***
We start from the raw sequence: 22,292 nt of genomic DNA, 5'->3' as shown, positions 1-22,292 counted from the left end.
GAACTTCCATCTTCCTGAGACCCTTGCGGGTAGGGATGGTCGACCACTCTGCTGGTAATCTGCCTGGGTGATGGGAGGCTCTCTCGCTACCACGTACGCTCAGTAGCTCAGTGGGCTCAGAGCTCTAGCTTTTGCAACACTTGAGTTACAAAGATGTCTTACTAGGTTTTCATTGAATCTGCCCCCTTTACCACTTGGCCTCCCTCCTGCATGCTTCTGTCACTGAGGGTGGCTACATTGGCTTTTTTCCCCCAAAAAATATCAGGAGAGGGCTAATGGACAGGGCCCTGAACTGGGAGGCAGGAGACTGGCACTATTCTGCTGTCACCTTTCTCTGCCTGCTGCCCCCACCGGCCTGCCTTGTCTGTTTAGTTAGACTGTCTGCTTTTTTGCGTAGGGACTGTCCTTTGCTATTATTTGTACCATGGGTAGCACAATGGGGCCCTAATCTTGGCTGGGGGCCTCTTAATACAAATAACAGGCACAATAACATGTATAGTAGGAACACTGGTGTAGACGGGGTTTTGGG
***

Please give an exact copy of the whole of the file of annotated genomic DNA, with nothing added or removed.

We start from the raw sequence: 22,292 nt of genomic DNA, 5'->3' as shown, positions 1-22,292 counted from the left end.
GAACTTCCATCTTCCTGAGACCCTTGCGGGTAGGGATGGTCGACCACTCTGCTGGTAATCTGCCTGGGTGATGGGAGGCTCTCTCGCTACCACGTACGCTCAGTAGCTCAGTGGGCTCAGAGCTCTAGCTTTTGCAACACTTGAGTTACAAAGATGTCTTACTAGGTTTTCATTGAATCTGCCCCCTTTACCACTTGGCCTCCCTCCTGCATGCTTCTGTCACTGAGGGTGGCTACATTGGCTTTTTTCCCCCAAAAAATATCAGGAGAGGGCTAATGGACAGGGCCCTGAACTGGGAGGCAGGAGACTGGCACTATTCTGCTGTCACCTTTCTCTGCCTGCTGCCCCCACCGGCCTGCCTTGTCTGTTTAGTTAGACTGTCTGCTTTTTTGCGTAGGGACTGTCCTTTGCTATTATTTGTACCATGGGTAGCACAATGGGGCCCTAATCTTGGCTGGGGGCCTCTTAATACAAATAACAGGCACAATAACATGTATAGTAGGAACACTGGTGTAGACGGGGTTTTGGG